Apr 12th 2007
From The Economist print edition
A climate model suggests that chopping down the Earth's trees would help fight global warmingTREES are good. Good enough to hug. Trees have a nifty biochemical strategy called photosynthesis that enables them to take carbon dioxide in through their leaves, and swap that nasty gas for oxygen, a nice one. They use the carbon thus sequestered to make molecules like cellulose, and thus more tree.
That is why some rich people who love to burn things containing carbon, such as petrol and aircraft fuel, have recently started paying others to plant trees on their behalf. Burning adds oxygen to carbon, making carbon dioxide. And carbon dioxide makes the world warmer. A warmer world will mean higher sea levels. So if people burn things without offsetting the carbon dioxide thus produced, their holidays in the Maldive islands will disappear, along with the islands themselves.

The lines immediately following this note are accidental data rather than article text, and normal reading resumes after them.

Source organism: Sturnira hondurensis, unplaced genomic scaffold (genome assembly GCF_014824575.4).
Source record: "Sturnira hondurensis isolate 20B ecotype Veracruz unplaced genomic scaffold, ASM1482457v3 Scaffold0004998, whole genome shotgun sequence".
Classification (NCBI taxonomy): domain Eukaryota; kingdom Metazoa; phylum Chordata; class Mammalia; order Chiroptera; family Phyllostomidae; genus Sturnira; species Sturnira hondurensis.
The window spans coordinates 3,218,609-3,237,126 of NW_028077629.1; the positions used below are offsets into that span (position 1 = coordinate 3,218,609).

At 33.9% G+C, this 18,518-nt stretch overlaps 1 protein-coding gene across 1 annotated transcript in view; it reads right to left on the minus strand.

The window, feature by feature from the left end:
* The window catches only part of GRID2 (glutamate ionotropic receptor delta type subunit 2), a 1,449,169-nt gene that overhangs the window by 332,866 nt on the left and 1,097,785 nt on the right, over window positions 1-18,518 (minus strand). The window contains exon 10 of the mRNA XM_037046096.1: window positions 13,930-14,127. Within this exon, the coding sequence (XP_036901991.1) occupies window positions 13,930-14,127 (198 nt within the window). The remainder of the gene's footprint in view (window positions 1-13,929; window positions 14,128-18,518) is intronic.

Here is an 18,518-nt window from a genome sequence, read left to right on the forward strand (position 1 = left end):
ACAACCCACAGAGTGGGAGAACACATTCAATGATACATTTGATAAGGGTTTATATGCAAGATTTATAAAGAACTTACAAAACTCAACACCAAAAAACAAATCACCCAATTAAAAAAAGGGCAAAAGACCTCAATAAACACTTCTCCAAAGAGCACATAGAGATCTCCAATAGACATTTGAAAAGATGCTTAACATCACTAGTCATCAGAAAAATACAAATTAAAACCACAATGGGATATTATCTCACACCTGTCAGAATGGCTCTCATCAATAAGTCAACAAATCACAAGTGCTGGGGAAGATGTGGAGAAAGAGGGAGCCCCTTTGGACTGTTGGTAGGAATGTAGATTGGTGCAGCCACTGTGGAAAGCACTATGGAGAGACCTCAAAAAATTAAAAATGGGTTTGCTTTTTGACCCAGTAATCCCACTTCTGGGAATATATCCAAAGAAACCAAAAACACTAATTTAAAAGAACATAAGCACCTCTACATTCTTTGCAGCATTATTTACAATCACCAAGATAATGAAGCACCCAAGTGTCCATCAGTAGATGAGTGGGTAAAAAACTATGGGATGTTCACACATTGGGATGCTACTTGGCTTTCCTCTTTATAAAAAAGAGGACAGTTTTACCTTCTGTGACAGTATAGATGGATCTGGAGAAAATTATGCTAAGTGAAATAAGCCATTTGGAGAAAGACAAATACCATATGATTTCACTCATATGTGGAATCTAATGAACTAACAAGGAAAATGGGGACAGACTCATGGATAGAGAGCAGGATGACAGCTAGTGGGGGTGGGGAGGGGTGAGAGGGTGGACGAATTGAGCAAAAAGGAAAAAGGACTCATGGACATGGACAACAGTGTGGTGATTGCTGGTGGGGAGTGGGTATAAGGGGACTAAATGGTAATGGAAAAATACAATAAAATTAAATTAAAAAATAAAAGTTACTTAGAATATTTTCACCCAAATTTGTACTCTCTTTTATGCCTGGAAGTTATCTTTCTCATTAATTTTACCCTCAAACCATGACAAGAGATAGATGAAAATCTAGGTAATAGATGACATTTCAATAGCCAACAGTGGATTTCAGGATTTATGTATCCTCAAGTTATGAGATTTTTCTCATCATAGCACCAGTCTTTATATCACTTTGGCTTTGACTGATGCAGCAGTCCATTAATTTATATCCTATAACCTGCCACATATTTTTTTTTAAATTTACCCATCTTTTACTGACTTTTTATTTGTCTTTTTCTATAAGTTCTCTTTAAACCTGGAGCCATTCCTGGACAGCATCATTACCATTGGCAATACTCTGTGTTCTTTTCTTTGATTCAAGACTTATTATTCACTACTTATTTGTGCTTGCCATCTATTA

This chattering-class environmental picture is not necessarily wrong, but it does include many assumptions. One of them, that planting trees will make the world cooler than it would otherwise be, is the subject of a newly published study by Govindasamy Bala, of the Lawrence Livermore National Laboratory, in California, and his colleagues. Dr Bala has found, rather counter-intuitively, that removing all of the world's trees might actually cool the planet down. Conversely, adding trees everywhere might warm it up.(...)
sábado, junio 09, 2007
A talar que chocan los planetas
El Economist tiene la saludable costumbre de obligarnos a pensar "fuera de la caja":